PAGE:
send Rep. Miller's office a big thanks for these responses. 

It is my hope that they will share their ideas on their plans to help those in default with me. I'd be happy to provide them with feedback and suggestions. As I told them, I am in touch with thousands and thousands of debtors. I understand this crisis at the macro- and micro-level. It is my hope that my research, my support of the indentured educated class, and so forth will be of use to Rep. Miller's office and others in D.C. That's why I am doing all this work, to be of service to my country and to raise awareness about the suffering that so many of you are enduring. You are suffering simply because you wanted to obtain a degree. That's not America to me. That doesn't represent American ideals in my view. That doesn't speak of opportunity. 

Indeed, higher education has been co-opted by a financial system that is destroying its importance and crushing students. Granted if one assesses the lending structure from a historical perspective, it made sense at one time. But that was long ago, and it's since been sorely corrupted. If we allow this, as Americans, to continue, the repercussions will be devastating to the economic vitality of the United States of America. Furthermore, any claims that we are educating too many people is absurd. There are plenty of countries (I'm living in one) who educate more of their population than we do. In fact, over 60% of South Koreans are college educated. Moreover, these students and their families in this country aren't overwhelmed with crushing debt after the fact ,and they have some highly reputable institutions of higher learning. That's why we must look beyond our borders, and at countries in which higher education is not such a financial drain on its citizens and taxpayers. It is possible to educate a large percentage of the population  at a reasonable cost. We must radically rethink the way we finance higher education. If we do not, eventual competitors, like South Korea, could run us into the ground. 

Hopefully, for the hope of our economic growth and standing in the world, the era of the indentured educate citizen will soon come to an end.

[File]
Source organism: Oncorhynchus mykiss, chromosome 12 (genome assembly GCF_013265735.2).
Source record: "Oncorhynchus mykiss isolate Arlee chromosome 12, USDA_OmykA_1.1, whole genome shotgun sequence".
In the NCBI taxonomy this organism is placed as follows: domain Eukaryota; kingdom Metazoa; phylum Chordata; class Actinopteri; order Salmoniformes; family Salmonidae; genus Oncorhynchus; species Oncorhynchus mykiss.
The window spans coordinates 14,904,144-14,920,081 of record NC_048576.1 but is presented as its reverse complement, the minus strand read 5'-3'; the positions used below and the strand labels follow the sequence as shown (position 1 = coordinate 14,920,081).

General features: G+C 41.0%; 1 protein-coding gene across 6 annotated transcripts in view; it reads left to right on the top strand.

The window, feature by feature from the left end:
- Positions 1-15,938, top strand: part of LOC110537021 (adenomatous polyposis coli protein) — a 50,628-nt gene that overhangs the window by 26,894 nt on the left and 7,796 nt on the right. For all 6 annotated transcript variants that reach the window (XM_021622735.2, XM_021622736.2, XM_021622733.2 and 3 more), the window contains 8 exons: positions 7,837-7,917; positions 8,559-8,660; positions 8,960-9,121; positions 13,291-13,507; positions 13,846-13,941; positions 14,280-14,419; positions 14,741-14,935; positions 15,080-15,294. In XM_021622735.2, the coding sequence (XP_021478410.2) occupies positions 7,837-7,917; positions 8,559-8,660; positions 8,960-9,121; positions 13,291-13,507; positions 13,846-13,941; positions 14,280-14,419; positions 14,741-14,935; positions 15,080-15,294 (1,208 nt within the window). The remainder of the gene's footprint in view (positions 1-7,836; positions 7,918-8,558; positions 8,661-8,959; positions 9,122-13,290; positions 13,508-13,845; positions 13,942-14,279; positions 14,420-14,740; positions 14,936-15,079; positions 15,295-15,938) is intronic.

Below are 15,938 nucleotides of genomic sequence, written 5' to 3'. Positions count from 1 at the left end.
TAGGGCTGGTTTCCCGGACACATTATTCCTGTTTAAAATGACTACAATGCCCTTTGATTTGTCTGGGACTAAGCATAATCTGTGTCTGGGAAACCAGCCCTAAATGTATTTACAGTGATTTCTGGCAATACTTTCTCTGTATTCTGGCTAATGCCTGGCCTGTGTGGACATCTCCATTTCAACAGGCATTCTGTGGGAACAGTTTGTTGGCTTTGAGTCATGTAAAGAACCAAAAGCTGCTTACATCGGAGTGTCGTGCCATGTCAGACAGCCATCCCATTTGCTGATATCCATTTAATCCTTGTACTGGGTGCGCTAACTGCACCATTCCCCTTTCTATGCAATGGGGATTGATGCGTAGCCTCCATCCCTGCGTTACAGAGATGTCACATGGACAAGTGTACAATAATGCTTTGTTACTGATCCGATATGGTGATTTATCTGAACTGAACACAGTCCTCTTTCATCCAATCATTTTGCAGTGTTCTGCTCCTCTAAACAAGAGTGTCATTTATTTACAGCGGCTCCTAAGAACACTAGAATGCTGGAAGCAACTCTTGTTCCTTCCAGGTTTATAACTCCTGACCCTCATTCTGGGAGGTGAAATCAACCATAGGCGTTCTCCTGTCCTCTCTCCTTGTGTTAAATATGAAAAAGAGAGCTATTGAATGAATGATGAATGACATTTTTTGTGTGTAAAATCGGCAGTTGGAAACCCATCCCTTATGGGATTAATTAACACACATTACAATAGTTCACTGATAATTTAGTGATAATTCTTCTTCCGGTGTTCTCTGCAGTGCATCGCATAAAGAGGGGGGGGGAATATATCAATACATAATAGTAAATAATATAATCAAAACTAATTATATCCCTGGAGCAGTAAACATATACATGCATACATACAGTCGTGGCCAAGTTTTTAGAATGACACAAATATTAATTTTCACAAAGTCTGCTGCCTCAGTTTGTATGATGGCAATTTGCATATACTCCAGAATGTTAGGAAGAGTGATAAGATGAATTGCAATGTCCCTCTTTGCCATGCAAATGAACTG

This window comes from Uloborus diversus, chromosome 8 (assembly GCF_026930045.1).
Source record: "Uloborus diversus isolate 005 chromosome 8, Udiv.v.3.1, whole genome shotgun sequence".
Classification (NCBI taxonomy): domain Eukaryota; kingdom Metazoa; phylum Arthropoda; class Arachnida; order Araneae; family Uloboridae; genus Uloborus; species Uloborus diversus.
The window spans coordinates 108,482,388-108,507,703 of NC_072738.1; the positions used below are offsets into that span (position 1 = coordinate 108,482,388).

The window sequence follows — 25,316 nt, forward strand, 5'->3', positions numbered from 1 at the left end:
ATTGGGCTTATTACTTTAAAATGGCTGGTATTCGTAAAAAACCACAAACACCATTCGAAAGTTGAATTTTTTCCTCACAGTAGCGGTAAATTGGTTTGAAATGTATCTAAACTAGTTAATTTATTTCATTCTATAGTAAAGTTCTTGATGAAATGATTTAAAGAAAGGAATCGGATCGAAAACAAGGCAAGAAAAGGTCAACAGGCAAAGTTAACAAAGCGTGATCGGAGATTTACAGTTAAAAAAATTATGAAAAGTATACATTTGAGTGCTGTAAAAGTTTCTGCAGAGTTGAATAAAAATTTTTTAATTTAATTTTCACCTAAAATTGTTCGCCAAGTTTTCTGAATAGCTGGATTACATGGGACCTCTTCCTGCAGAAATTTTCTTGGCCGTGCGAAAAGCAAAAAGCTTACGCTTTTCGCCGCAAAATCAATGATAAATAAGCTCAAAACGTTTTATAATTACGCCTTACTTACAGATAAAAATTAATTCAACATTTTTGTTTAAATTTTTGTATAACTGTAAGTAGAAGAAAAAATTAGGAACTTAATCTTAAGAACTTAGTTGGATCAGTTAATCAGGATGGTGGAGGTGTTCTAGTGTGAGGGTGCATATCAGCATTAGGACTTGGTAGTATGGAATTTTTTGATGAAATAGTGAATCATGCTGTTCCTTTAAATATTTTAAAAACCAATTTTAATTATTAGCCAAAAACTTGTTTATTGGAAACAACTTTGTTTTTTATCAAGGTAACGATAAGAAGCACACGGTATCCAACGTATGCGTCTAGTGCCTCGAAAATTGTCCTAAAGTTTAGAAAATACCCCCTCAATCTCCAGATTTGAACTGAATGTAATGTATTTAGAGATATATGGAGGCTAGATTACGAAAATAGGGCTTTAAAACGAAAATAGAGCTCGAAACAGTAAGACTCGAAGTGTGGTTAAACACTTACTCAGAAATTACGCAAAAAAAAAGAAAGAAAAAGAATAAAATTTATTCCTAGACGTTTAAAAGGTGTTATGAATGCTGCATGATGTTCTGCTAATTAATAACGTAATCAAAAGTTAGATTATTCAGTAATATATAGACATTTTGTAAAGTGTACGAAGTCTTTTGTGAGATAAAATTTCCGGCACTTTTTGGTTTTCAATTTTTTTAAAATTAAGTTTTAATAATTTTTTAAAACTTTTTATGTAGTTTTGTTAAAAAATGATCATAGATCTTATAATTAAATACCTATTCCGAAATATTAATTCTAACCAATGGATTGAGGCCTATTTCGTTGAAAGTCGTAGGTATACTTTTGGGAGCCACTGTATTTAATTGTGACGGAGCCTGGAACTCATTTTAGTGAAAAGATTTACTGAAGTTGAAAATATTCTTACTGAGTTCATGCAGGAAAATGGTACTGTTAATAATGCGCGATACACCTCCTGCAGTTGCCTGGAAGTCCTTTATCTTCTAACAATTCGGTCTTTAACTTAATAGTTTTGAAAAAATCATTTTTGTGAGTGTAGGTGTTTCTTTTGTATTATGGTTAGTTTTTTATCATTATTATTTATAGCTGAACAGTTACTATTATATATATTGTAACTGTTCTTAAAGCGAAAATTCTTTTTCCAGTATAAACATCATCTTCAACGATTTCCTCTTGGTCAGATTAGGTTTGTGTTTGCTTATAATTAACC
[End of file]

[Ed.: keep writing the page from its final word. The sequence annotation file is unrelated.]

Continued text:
Nando said...

One reader provided me with scanned documents showing that his original loan amount was $79K in 1997 - after undergrad and law school. At that time, his loans were with Sallie Mae - with a 9.00% interest rate. After several deferments, he now owes $271,982.81 at 8.25% interest.

Cryn Johannsen said...

Nando - thanks for sharing. That's absolutely ridiculous, and exactly why something drastic must be done to solve this crisis.

Anonymous said...

Cryn, you wrote:

"Indeed, higher education has been co-opted by a financial system that is destroying its importance and crushing students. Granted if one assesses the lending structure from a historical perspective, it made sense at one time. But that was long ago, and it's since been sorely corrupted."

Beautifully said.

There are no perfect people. Only perfect intentions.
And it really is amazing how far afield everything has gone.

How well intentioned it all was in the beginning, and how different it all is now.

Anna said...

I applaud you Cryn! What a great breakthrough.

Anonymous said...

While I think higher education needs tons of drastic reforms, there are many other things that need to take precedence before it in order for the US to become great again.